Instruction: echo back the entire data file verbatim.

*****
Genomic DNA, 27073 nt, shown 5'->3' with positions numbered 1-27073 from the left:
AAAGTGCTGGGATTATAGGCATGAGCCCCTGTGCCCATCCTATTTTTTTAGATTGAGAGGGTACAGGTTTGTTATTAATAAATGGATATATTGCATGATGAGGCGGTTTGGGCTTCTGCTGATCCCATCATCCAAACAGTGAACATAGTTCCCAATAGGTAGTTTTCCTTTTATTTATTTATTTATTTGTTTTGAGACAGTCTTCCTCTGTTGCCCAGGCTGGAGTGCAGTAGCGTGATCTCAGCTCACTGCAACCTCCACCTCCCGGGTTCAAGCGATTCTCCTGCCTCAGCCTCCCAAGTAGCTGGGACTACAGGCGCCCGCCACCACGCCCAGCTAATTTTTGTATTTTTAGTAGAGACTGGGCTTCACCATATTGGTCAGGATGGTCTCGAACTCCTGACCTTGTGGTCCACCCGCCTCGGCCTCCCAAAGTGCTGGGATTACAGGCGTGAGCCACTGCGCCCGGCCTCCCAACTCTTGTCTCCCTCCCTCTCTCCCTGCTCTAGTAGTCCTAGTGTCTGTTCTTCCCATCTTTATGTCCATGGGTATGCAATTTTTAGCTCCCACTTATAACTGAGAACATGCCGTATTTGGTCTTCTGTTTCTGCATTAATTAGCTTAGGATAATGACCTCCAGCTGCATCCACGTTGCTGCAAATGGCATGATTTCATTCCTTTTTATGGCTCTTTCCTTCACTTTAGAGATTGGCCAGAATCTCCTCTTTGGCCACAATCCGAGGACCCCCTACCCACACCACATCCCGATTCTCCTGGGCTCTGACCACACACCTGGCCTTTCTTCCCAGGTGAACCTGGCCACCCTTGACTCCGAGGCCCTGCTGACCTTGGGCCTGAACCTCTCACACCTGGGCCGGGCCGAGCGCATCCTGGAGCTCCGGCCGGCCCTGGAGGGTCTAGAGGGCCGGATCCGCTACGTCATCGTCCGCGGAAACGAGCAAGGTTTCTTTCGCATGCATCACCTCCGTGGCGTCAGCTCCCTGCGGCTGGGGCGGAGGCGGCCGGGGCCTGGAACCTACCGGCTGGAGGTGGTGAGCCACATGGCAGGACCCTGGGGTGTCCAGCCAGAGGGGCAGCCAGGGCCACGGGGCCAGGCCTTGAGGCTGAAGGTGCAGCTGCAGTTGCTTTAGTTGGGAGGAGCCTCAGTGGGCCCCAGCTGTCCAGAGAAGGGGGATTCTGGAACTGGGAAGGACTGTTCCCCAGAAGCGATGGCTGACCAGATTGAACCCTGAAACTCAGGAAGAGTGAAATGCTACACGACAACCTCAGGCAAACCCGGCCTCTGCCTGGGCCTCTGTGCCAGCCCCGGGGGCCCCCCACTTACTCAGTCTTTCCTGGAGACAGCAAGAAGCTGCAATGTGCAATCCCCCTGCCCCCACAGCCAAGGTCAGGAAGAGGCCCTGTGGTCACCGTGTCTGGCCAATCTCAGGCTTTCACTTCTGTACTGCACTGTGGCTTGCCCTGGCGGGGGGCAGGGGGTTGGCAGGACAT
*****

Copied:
Genomic DNA, 27073 nt, shown 5'->3' with positions numbered 1-27073 from the left:
AAAGTGCTGGGATTATAGGCATGAGCCCCTGTGCCCATCCTATTTTTTTAGATTGAGAGGGTACAGGTTTGTTATTAATAAATGGATATATTGCATGATGAGGCGGTTTGGGCTTCTGCTGATCCCATCATCCAAACAGTGAACATAGTTCCCAATAGGTAGTTTTCCTTTTATTTATTTATTTATTTGTTTTGAGACAGTCTTCCTCTGTTGCCCAGGCTGGAGTGCAGTAGCGTGATCTCAGCTCACTGCAACCTCCACCTCCCGGGTTCAAGCGATTCTCCTGCCTCAGCCTCCCAAGTAGCTGGGACTACAGGCGCCCGCCACCACGCCCAGCTAATTTTTGTATTTTTAGTAGAGACTGGGCTTCACCATATTGGTCAGGATGGTCTCGAACTCCTGACCTTGTGGTCCACCCGCCTCGGCCTCCCAAAGTGCTGGGATTACAGGCGTGAGCCACTGCGCCCGGCCTCCCAACTCTTGTCTCCCTCCCTCTCTCCCTGCTCTAGTAGTCCTAGTGTCTGTTCTTCCCATCTTTATGTCCATGGGTATGCAATTTTTAGCTCCCACTTATAACTGAGAACATGCCGTATTTGGTCTTCTGTTTCTGCATTAATTAGCTTAGGATAATGACCTCCAGCTGCATCCACGTTGCTGCAAATGGCATGATTTCATTCCTTTTTATGGCTCTTTCCTTCACTTTAGAGATTGGCCAGAATCTCCTCTTTGGCCACAATCCGAGGACCCCCTACCCACACCACATCCCGATTCTCCTGGGCTCTGACCACACACCTGGCCTTTCTTCCCAGGTGAACCTGGCCACCCTTGACTCCGAGGCCCTGCTGACCTTGGGCCTGAACCTCTCACACCTGGGCCGGGCCGAGCGCATCCTGGAGCTCCGGCCGGCCCTGGAGGGTCTAGAGGGCCGGATCCGCTACGTCATCGTCCGCGGAAACGAGCAAGGTTTCTTTCGCATGCATCACCTCCGTGGCGTCAGCTCCCTGCGGCTGGGGCGGAGGCGGCCGGGGCCTGGAACCTACCGGCTGGAGGTGGTGAGCCACATGGCAGGACCCTGGGGTGTCCAGCCAGAGGGGCAGCCAGGGCCACGGGGCCAGGCCTTGAGGCTGAAGGTGCAGCTGCAGTTGCTTTAGTTGGGAGGAGCCTCAGTGGGCCCCAGCTGTCCAGAGAAGGGGGATTCTGGAACTGGGAAGGACTGTTCCCCAGAAGCGATGGCTGACCAGATTGAACCCTGAAACTCAGGAAGAGTGAAATGCTACACGACAACCTCAGGCAAACCCGGCCTCTGCCTGGGCCTCTGTGCCAGCCCCGGGGGCCCCCCACTTACTCAGTCTTTCCTGGAGACAGCAAGAAGCTGCAATGTGCAATCCCCCTGCCCCCACAGCCAAGGTCAGGAAGAGGCCCTGTGGTCACCGTGTCTGGCCAATCTCAGGCTTTCACTTCTGTACTGCACTGTGGCTTGCCCTGGCGGGGGGCAGGGGGTTGGCAGGACAT